Prosecution unsuccessfully calls NMD nurse as witness
After the jury decamped for the day, prosecutors and defense attorneys battled before the judge over the inclusion of notes written by Elizabeth Kaszniak, a No More Deaths volunteer about her experiences with the group, and how she helped translate for Brown while she worked on giving the two men medical care.
At the heart of the argument was the contention that Kaszniak's notes and testimony contradict statements made by Susannah Brown, the volunteer nurse, who spoke with Warren on Jan. 17, and then later treated the men for their blisters, and wrapped an ace bandage around Sacaria-Goday’s torso.
Prosecutors said they were working to subpoena Brown, but that she didn't answer her door, and she said that she was "out of town," said Glenn McCormick, an assistant U.S. attorney.
Her lawyer — a court-appointed public defender added at the prosecution's request as part of a bid to give Brown immunity so she could testify, a requirement since prosecutors argued during closing arguments during the last trial that she was part of a "conspiracy" to smuggle Perez-Villanueva and Sacaria-Goday into the country — told prosecutors simply that she would not testify Tuesday.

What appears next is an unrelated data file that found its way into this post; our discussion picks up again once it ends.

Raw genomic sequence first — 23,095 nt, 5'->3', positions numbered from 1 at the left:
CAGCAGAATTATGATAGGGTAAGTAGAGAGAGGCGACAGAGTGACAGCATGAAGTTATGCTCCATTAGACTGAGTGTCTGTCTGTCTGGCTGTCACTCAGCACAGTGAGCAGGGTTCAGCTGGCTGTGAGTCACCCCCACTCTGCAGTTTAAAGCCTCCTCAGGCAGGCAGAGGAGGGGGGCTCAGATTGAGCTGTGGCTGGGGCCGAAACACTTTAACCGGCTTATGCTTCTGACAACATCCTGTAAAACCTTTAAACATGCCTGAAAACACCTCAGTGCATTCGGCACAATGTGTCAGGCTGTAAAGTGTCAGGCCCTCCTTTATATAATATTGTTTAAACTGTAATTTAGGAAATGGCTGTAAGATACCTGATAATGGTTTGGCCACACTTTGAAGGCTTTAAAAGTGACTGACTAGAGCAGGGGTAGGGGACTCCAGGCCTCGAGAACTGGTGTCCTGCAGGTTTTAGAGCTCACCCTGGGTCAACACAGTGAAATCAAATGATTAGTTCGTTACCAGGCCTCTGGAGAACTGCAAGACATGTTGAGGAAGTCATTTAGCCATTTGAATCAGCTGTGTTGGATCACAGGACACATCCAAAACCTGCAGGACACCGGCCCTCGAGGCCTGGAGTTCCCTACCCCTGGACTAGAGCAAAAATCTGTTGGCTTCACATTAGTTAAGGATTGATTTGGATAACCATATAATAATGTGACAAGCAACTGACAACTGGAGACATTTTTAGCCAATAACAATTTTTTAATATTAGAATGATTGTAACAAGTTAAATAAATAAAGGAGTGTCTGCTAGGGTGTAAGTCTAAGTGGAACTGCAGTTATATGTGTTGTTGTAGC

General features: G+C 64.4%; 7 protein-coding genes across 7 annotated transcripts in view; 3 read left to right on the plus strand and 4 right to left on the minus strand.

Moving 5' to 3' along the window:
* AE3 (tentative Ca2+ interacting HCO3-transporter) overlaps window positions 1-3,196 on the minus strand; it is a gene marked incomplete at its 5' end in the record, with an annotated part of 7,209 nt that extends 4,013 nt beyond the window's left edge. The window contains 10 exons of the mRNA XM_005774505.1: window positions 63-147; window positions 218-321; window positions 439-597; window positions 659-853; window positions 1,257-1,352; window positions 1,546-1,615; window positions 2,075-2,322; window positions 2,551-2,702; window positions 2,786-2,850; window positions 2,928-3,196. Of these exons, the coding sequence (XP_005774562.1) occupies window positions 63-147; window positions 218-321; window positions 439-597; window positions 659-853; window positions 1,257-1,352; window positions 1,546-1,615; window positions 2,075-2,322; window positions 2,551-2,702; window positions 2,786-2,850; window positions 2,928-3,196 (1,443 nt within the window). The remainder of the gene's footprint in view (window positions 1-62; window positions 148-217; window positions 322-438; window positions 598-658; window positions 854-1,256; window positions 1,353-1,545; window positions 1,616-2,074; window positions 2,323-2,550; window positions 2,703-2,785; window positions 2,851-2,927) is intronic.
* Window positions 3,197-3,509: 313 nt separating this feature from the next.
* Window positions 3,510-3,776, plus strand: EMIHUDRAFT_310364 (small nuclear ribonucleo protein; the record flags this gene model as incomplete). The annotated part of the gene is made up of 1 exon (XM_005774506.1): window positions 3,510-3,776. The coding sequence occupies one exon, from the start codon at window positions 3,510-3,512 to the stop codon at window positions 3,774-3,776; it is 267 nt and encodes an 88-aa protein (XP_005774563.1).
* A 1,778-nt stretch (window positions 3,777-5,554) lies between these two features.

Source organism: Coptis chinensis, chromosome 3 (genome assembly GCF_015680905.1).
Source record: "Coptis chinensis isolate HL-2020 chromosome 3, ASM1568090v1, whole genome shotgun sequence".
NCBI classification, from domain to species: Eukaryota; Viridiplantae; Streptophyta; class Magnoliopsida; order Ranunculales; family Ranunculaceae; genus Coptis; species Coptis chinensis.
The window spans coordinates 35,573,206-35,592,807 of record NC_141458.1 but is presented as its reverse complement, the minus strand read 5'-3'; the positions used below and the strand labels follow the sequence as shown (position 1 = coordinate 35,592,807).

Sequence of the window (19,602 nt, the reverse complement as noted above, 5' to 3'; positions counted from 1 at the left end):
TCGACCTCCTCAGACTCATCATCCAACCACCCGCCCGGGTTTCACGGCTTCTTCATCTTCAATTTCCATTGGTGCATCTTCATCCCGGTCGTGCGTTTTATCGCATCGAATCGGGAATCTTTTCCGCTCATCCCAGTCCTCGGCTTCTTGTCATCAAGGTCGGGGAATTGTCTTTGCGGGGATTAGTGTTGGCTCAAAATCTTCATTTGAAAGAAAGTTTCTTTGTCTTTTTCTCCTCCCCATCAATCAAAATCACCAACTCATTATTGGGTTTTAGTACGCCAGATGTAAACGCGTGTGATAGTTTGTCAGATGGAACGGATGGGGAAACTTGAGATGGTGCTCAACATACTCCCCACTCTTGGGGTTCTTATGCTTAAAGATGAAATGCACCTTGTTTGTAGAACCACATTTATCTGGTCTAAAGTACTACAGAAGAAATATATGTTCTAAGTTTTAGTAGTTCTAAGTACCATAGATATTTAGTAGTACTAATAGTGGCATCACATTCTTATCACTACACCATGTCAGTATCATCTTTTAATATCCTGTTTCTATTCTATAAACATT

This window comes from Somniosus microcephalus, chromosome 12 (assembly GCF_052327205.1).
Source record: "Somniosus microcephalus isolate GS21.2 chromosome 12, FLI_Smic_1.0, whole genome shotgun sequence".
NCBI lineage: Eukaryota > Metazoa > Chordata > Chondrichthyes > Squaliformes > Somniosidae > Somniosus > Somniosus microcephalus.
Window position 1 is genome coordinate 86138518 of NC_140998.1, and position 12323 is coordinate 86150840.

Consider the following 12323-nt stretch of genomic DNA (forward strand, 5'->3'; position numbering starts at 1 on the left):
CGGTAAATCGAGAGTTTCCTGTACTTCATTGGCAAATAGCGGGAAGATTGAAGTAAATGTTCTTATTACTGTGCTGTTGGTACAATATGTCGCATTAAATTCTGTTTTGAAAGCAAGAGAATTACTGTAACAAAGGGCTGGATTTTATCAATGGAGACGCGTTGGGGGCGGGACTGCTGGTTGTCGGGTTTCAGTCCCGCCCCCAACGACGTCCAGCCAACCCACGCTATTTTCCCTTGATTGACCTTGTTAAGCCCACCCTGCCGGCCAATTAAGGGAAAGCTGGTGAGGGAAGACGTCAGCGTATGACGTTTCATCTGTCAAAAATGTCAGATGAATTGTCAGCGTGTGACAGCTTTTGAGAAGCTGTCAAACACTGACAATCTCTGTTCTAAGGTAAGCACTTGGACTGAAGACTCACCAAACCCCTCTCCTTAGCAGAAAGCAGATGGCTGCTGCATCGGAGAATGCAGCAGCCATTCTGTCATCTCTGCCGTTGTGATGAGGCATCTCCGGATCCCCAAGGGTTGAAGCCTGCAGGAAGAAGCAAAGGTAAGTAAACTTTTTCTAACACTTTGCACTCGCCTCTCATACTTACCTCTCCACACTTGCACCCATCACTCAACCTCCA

However, with that subpoena in doubt, prosecutors said they wanted to submit Brown's testimony from the last trial into the record, an idea that Kuykendall furiously objected to, arguing that it violated Warren's constitutional rights, and that the timeline showed that prosecutors had been "asleep at the wheel" or hoped that everything "would come together at the end."
"That's their fault," he said, calling the idea "rank hearsay."
On Nov. 4, the defense submitted those notes to the prosecution team, said Kuykendall, but officials waited two days to pick up a CD that had the six-page document. More than 15 days later, the prosecution demanded that Brown should attend the court to testify, and on Friday, the prosecution moved to get a subpoena.
Prosecutors were simply "not diligent," Kuykendall said.
McCormick argued that since Brown was listed as a defense witness, they believed she would testify, and that they had been working through the process since Kaszniak's testimony Friday.
Collins did not rule on Brown's testimony, telling the parties that they would know his decision in the morning.
Court will reconvene with closing statements at 9:30 a.m. Wednesday.